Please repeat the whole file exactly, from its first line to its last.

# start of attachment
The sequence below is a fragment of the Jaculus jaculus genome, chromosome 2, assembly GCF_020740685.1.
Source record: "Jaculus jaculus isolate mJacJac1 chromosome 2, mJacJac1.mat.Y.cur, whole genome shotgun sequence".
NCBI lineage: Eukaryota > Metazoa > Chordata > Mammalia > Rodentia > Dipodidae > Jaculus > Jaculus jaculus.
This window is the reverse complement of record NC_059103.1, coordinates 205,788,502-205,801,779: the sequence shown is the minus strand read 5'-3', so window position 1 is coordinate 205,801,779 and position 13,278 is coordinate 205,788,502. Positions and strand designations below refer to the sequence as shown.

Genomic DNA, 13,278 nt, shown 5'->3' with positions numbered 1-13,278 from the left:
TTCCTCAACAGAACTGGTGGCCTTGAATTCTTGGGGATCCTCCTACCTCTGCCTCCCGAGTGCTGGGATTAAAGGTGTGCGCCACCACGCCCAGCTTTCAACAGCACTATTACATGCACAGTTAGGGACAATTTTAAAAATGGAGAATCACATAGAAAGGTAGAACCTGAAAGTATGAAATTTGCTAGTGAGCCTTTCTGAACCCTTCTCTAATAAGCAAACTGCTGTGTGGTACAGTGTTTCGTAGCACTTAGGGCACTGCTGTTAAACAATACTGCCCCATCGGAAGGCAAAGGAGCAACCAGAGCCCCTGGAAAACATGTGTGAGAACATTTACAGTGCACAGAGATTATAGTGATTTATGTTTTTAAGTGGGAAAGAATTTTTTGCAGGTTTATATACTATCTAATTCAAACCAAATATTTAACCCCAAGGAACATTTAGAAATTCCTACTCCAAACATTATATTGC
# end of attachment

The sequence below is a fragment of the Jaculus jaculus genome, chromosome 2, assembly GCF_020740685.1.
Source record: "Jaculus jaculus isolate mJacJac1 chromosome 2, mJacJac1.mat.Y.cur, whole genome shotgun sequence".
NCBI lineage: Eukaryota > Metazoa > Chordata > Mammalia > Rodentia > Dipodidae > Jaculus > Jaculus jaculus.
This window is the reverse complement of record NC_059103.1, coordinates 205,788,502-205,801,779: the sequence shown is the minus strand read 5'-3', so window position 1 is coordinate 205,801,779 and position 13,278 is coordinate 205,788,502. Positions and strand designations below refer to the sequence as shown.

Genomic DNA, 13,278 nt, shown 5'->3' with positions numbered 1-13,278 from the left:
TTCCTCAACAGAACTGGTGGCCTTGAATTCTTGGGGATCCTCCTACCTCTGCCTCCCGAGTGCTGGGATTAAAGGTGTGCGCCACCACGCCCAGCTTTCAACAGCACTATTACATGCACAGTTAGGGACAATTTTAAAAATGGAGAATCACATAGAAAGGTAGAACCTGAAAGTATGAAATTTGCTAGTGAGCCTTTCTGAACCCTTCTCTAATAAGCAAACTGCTGTGTGGTACAGTGTTTCGTAGCACTTAGGGCACTGCTGTTAAACAATACTGCCCCATCGGAAGGCAAAGGAGCAACCAGAGCCCCTGGAAAACATGTGTGAGAACATTTACAGTGCACAGAGATTATAGTGATTTATGTTTTTAAGTGGGAAAGAATTTTTTGCAGGTTTATATACTATCTAATTCAAACCAAATATTTAACCCCAAGGAACATTTAGAAATTCCTACTCCAAACATTATATTGC